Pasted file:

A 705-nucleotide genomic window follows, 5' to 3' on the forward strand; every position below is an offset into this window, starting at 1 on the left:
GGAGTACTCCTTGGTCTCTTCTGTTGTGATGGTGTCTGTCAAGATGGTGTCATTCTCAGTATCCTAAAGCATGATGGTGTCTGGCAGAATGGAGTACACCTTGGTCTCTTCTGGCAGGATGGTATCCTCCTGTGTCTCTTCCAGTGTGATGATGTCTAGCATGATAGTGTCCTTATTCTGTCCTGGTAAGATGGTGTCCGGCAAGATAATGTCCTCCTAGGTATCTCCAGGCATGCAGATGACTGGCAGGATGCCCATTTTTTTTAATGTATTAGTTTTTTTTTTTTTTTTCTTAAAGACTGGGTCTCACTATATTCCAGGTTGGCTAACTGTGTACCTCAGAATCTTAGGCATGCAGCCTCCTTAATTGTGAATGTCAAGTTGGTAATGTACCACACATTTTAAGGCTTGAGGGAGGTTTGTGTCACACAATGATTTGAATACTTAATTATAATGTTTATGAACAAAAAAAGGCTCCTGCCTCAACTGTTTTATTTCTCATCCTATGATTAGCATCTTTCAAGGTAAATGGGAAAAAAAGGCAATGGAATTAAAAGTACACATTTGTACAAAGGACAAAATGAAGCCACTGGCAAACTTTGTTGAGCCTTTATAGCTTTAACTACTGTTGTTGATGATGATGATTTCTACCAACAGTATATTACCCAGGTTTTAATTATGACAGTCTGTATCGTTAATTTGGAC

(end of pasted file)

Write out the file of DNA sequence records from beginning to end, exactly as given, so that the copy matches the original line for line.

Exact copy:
A 705-nucleotide genomic window follows, 5' to 3' on the forward strand; every position below is an offset into this window, starting at 1 on the left:
GGAGTACTCCTTGGTCTCTTCTGTTGTGATGGTGTCTGTCAAGATGGTGTCATTCTCAGTATCCTAAAGCATGATGGTGTCTGGCAGAATGGAGTACACCTTGGTCTCTTCTGGCAGGATGGTATCCTCCTGTGTCTCTTCCAGTGTGATGATGTCTAGCATGATAGTGTCCTTATTCTGTCCTGGTAAGATGGTGTCCGGCAAGATAATGTCCTCCTAGGTATCTCCAGGCATGCAGATGACTGGCAGGATGCCCATTTTTTTTAATGTATTAGTTTTTTTTTTTTTTTTCTTAAAGACTGGGTCTCACTATATTCCAGGTTGGCTAACTGTGTACCTCAGAATCTTAGGCATGCAGCCTCCTTAATTGTGAATGTCAAGTTGGTAATGTACCACACATTTTAAGGCTTGAGGGAGGTTTGTGTCACACAATGATTTGAATACTTAATTATAATGTTTATGAACAAAAAAAGGCTCCTGCCTCAACTGTTTTATTTCTCATCCTATGATTAGCATCTTTCAAGGTAAATGGGAAAAAAAGGCAATGGAATTAAAAGTACACATTTGTACAAAGGACAAAATGAAGCCACTGGCAAACTTTGTTGAGCCTTTATAGCTTTAACTACTGTTGTTGATGATGATGATTTCTACCAACAGTATATTACCCAGGTTTTAATTATGACAGTCTGTATCGTTAATTTGGAC